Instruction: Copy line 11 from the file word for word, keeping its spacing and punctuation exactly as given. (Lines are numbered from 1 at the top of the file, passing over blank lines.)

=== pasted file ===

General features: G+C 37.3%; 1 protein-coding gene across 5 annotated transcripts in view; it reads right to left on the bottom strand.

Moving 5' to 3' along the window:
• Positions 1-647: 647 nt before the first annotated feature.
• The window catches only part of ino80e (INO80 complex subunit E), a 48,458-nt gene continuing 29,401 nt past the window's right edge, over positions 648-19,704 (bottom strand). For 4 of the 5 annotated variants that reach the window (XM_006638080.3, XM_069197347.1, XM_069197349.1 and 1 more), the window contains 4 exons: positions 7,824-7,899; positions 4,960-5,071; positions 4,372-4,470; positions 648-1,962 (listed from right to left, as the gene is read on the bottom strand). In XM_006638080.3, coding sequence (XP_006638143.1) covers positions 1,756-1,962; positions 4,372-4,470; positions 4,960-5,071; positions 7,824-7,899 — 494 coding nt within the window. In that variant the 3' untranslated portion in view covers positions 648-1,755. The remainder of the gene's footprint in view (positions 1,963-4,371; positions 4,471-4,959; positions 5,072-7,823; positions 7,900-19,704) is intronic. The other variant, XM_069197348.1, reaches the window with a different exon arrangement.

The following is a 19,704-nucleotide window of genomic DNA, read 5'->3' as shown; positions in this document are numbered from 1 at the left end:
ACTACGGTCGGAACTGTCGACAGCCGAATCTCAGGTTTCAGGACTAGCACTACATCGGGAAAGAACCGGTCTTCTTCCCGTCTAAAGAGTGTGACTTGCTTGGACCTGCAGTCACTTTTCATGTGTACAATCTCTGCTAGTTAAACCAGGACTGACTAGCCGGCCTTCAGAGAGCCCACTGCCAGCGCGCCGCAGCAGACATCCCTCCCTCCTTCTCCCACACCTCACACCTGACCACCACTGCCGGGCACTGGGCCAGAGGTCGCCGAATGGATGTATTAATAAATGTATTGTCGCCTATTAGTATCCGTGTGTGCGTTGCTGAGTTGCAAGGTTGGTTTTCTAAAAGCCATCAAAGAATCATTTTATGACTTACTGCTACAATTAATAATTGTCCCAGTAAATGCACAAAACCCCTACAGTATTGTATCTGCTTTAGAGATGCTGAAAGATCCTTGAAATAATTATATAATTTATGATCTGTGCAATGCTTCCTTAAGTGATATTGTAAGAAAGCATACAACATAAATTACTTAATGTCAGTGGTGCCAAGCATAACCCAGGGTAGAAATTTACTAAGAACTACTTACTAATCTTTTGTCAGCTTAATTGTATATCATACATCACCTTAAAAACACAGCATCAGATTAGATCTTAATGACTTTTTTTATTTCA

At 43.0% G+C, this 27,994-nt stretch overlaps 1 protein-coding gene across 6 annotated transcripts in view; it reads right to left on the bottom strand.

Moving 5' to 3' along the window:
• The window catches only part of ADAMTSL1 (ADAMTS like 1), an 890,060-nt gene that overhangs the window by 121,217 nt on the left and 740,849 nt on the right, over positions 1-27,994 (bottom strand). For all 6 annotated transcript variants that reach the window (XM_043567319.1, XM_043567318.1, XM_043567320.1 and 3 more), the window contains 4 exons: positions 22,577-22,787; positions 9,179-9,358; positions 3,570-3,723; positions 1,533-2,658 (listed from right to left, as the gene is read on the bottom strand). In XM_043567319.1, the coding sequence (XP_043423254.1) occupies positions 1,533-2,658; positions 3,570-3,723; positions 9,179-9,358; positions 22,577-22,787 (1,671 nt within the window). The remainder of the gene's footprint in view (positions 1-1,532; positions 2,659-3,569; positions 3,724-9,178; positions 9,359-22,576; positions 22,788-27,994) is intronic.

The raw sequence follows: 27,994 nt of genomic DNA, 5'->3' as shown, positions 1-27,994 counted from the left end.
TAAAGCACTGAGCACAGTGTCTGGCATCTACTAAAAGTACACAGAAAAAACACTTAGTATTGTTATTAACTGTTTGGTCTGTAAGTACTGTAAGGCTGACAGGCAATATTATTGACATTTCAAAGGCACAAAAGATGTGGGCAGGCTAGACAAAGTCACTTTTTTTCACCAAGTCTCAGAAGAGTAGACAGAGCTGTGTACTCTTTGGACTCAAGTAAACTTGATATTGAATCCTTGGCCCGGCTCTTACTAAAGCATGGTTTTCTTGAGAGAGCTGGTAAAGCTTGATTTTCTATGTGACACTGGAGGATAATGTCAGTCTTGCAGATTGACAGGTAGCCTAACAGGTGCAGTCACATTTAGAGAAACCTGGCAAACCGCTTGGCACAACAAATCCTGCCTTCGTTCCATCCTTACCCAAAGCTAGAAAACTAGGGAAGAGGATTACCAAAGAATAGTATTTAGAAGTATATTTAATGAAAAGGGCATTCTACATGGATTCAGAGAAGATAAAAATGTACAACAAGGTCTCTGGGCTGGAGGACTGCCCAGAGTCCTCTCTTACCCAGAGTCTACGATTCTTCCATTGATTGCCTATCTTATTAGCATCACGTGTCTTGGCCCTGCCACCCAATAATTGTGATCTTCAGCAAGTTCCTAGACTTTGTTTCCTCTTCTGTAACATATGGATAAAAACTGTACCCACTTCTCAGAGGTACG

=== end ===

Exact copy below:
TAAAGCACTGAGCACAGTGTCTGGCATCTACTAAAAGTACACAGAAAAAACACTTAGTATTGTTATTAACTGTTTGGTCTGTAAGTACTGTAAGGCTGACAGGCAATATTATTGACATTTCAAAGGCACAAAAGATGTGGGCAGGCTAGACAAAGTCACTTTTTTTCACCAAGTCTCAGAAGAGTAGACAGAGCTGTGTACTCTTTGGACTCAAGTAAACTTGATATTGAATCCTTGGCCCGGCTCTTACTAAAGCATGGTTTTCTTGAGAGAGCTGGTAAAGCTTGATTTTCTATGTGACACTGGAGGATAATGTCAGTCTTGCAGATTGACAGGTAGCCTAACAGGTGCAGTCACATTTAGAGAAACCTGGCAAACCGCTTGGCACAACAAATCCTGCCTTCGTTCCATCCTTACCCAAAGCTAGAAAACTAGGGAAGAGGATTACCAAAGAATAGTATTTAGAAGTATATTTAATGAAAAGGGCATTCTACATGGATTCAGAGAAGATAAAAATGTACAACAAGGTCTCTGGGCTGGAGGACTGCCCAGAGTCCTCTCTTACCCAGAGTCTACGATTCTTCCATTGATTGCCTATCTTATTAGCATCACGTGTCTTGGCCCTGCCACCCAATAATTGTGATCTTCAGCAAGTTCCTAGACTTTGTTTCCTCTTCTGTAACATATGGATAAAAACTGTACCCACTTCTCAGAGGTACG